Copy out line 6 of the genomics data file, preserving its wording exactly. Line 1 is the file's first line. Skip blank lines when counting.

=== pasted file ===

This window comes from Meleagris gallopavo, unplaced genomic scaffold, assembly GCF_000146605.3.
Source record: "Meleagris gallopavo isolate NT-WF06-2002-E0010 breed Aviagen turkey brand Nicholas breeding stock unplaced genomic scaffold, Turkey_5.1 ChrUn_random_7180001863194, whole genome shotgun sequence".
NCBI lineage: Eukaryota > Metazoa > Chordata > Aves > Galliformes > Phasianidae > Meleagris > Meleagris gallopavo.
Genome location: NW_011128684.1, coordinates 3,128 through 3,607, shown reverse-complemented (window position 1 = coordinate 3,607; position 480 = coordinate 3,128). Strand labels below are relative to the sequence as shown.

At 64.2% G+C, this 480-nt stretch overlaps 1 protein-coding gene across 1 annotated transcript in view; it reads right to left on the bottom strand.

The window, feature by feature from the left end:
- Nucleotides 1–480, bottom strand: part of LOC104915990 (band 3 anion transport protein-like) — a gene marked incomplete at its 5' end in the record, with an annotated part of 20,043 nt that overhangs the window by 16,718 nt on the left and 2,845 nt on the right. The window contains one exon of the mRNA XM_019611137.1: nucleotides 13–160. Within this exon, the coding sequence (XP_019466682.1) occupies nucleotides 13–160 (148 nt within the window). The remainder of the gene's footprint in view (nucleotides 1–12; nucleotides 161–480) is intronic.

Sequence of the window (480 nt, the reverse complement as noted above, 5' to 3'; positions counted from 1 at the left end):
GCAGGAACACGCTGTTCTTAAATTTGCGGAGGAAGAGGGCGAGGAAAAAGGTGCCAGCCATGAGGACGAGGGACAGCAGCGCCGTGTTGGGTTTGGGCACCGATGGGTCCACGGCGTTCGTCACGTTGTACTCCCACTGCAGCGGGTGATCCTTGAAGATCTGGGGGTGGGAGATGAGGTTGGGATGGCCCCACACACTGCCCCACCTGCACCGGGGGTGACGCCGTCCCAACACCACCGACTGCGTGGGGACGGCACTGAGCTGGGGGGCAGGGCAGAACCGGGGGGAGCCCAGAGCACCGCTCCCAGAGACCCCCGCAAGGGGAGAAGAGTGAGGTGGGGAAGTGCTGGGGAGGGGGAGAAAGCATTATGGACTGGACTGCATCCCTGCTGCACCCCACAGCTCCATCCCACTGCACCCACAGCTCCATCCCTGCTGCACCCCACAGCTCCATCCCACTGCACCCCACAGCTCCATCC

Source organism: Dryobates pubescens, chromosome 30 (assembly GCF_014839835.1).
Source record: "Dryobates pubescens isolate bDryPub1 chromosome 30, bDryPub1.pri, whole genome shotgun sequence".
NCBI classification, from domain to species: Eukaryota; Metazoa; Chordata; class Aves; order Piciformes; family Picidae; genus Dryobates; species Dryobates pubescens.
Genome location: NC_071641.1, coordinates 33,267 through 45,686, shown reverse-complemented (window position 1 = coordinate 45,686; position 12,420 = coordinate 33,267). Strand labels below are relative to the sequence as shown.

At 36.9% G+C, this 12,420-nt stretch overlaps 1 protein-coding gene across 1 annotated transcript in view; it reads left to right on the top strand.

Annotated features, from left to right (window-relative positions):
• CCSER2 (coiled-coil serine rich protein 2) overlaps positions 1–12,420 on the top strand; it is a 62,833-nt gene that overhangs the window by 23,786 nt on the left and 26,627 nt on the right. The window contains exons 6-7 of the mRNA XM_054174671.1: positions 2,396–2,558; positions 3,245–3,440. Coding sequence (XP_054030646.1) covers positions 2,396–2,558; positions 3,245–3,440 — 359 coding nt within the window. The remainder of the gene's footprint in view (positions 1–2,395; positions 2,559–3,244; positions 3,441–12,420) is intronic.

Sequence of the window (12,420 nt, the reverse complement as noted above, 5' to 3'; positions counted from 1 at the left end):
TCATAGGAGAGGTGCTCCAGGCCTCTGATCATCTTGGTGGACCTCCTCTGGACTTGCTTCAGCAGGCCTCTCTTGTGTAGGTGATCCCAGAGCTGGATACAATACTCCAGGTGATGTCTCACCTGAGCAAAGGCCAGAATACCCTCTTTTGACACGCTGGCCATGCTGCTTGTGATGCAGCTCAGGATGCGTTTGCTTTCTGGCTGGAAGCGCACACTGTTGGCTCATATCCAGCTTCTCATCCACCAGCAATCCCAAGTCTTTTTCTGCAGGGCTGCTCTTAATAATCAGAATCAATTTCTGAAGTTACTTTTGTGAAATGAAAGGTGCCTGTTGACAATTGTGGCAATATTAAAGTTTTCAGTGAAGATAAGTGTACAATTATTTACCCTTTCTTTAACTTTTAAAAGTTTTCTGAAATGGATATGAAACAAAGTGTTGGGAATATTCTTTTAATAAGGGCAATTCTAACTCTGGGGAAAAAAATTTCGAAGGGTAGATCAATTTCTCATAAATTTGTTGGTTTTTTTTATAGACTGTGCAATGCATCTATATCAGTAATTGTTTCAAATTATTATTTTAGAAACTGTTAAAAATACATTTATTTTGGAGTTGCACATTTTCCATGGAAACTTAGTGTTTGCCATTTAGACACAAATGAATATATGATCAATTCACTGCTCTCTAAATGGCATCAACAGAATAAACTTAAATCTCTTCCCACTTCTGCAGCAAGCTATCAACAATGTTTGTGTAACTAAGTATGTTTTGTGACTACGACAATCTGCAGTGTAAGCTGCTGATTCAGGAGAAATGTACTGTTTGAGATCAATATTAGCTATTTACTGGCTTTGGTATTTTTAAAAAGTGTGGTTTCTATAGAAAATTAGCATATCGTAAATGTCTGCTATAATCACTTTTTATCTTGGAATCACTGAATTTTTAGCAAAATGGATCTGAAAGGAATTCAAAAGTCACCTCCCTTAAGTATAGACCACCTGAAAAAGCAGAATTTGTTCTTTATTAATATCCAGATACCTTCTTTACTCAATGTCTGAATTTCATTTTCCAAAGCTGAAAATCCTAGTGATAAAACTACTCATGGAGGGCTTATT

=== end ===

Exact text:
The window, feature by feature from the left end: